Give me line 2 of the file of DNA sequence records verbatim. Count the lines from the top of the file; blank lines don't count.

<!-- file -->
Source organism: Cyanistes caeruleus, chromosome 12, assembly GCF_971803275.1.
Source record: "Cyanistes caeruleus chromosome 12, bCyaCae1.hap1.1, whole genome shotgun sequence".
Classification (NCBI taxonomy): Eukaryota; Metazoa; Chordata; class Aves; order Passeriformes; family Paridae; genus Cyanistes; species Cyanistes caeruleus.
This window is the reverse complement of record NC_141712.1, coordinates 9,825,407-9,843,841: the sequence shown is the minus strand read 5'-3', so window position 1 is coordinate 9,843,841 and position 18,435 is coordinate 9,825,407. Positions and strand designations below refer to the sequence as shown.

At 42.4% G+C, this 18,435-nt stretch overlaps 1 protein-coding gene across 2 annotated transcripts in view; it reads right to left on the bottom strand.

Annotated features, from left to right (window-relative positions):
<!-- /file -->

Source record: "Cyanistes caeruleus chromosome 12, bCyaCae1.hap1.1, whole genome shotgun sequence".